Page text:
Is hydroxychloroquine approved by the Food and Drug Administration?
Yes, but for malaria, lupus and rheumatoid arthritis, not for Covid-19. For decades, doctors have been legally allowed to prescribe it for any condition they think it might help, a practice called off-label use. However, because of hoarding and high demand for hydroxychloroquine, some states like New York have ordered pharmacists to fill prescriptions only for F.D.A.-approved uses of the drug or for people participating in clinical trials.
In late March, the F.D.A. granted emergency approval to allow hospitals to use hydroxychloroquine from the national stockpile to treat patients who would not otherwise qualify for a clinical trial. Under the approval, patients and their families will receive information about the drug, and hospitals have to track information about the patients who received the drug, including their health condition and serious side effects. But that F.D.A.’s authorization for emergency use is not equivalent to meeting federal requirements, including scientific evidence through trials, that would deem hydroxychloroquine a proven treatment against the virus.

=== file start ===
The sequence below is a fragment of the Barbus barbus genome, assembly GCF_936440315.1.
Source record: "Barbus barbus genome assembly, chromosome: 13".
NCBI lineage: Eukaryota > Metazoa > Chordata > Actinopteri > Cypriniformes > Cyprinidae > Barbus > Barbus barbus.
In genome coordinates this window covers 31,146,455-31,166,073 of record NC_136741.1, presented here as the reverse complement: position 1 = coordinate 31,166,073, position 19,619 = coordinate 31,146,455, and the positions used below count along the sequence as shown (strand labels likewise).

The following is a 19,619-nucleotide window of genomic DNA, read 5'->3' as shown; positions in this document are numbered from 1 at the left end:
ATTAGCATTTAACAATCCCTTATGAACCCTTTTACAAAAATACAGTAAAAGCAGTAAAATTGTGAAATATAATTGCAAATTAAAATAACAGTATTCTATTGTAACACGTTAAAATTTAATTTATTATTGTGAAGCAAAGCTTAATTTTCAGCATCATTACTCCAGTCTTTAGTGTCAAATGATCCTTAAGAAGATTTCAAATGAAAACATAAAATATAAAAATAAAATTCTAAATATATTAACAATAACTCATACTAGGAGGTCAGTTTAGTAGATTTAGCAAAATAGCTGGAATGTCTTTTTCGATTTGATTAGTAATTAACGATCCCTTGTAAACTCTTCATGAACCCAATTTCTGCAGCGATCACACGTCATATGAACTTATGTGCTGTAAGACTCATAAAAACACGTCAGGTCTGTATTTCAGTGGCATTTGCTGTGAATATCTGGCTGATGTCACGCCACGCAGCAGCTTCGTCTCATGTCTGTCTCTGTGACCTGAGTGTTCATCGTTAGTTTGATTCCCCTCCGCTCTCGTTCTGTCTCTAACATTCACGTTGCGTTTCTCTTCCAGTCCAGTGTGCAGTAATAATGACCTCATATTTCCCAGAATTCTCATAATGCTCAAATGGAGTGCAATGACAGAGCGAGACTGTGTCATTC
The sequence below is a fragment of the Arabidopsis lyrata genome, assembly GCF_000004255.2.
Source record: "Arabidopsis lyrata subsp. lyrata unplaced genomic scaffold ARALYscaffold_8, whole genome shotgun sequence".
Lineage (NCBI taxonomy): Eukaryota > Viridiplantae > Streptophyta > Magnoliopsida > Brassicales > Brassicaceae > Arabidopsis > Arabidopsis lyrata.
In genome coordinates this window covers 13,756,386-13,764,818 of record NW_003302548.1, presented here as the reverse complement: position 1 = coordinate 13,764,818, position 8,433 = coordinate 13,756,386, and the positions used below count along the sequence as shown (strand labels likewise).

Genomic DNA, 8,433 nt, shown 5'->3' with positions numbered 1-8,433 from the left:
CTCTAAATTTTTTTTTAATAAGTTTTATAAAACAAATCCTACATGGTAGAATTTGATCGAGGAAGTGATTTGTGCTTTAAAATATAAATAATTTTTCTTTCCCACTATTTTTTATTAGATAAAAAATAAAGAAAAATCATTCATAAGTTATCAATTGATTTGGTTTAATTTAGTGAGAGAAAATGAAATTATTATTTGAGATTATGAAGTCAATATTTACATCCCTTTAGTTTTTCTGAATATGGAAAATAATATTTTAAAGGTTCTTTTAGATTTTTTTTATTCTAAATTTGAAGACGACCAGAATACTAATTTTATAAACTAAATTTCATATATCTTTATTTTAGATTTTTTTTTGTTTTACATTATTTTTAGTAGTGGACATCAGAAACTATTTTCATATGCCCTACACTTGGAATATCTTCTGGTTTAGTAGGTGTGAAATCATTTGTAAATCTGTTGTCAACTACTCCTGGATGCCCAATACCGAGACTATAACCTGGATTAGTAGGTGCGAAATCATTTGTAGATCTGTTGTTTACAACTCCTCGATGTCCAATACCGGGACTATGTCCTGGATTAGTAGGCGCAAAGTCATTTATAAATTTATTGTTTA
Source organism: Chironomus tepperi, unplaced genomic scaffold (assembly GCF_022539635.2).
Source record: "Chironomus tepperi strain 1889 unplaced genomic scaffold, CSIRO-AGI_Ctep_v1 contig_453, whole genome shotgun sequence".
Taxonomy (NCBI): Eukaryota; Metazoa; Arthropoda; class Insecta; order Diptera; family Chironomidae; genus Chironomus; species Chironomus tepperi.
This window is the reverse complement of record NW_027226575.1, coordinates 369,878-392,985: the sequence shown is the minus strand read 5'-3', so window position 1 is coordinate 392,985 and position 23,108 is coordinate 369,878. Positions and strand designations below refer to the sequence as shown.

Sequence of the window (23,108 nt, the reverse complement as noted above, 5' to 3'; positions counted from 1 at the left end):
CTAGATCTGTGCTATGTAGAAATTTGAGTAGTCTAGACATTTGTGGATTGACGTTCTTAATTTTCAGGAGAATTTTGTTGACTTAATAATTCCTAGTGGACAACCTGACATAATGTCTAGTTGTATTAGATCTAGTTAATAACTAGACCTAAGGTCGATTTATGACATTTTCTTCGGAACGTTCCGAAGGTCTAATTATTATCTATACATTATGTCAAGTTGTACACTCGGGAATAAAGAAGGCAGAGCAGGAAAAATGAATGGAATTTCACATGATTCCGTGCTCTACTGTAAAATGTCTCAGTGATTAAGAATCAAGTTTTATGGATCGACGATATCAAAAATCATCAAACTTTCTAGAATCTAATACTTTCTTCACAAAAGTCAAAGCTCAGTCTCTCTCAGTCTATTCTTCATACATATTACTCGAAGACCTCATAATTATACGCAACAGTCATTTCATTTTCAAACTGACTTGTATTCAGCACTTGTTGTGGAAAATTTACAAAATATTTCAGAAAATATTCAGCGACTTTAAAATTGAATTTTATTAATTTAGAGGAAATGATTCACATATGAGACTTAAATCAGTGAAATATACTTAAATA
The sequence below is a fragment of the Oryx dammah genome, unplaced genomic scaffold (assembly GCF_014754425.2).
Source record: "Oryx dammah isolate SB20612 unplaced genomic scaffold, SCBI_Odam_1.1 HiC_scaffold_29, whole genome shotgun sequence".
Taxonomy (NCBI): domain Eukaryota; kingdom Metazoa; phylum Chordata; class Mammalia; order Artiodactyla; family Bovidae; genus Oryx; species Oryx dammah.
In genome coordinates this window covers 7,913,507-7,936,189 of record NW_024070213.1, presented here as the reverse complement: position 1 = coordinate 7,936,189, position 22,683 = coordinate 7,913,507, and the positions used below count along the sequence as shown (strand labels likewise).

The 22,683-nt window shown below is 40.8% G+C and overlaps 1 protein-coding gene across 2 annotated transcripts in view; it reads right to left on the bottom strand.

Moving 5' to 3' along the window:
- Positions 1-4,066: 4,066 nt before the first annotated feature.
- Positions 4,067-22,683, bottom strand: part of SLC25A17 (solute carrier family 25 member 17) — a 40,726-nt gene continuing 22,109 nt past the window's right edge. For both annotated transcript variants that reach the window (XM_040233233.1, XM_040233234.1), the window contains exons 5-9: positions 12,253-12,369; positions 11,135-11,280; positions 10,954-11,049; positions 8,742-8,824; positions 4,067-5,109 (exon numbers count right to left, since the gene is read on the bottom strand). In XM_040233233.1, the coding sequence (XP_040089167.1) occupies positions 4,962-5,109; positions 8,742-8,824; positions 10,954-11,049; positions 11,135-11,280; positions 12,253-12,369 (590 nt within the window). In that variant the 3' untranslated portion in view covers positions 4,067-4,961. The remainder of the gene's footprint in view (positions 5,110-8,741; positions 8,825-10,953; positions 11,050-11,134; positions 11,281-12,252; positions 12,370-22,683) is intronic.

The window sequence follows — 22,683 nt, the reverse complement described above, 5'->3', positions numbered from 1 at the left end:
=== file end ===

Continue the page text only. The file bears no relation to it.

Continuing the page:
Is hydroxychloroquine being given to coronavirus patients now?
Yes. Many hospitals are giving it to patients because there is no proven treatment, and they hope it will help. Clinical trials with control groups have begun across the world. A nationwide trial began on April 2 in the United States; it is to enroll 510 patients at 44 medical centers.
Researchers say those studies are essential to find out whether the drug works against the coronavirus. If it does not, time and money can be redirected to other potential treatments.
Is there any danger in taking hydroxychloroquine?
Like every drug, it can have side effects. It is not safe for people who have abnormalities in their heart rhythms, eye problems involving the retina, or liver or kidney disease. Other possible side effects include nausea, diarrhea, mood changes and skin rashes.
The leaders of three professional societies in cardiology warned on April 8 in the journal Circulation that hydroxychloroquine and azithromycin can each cause dangerous disruptions in heart rhythm, and they wrote, “There are very limited data evaluating the safety of combination therapy.”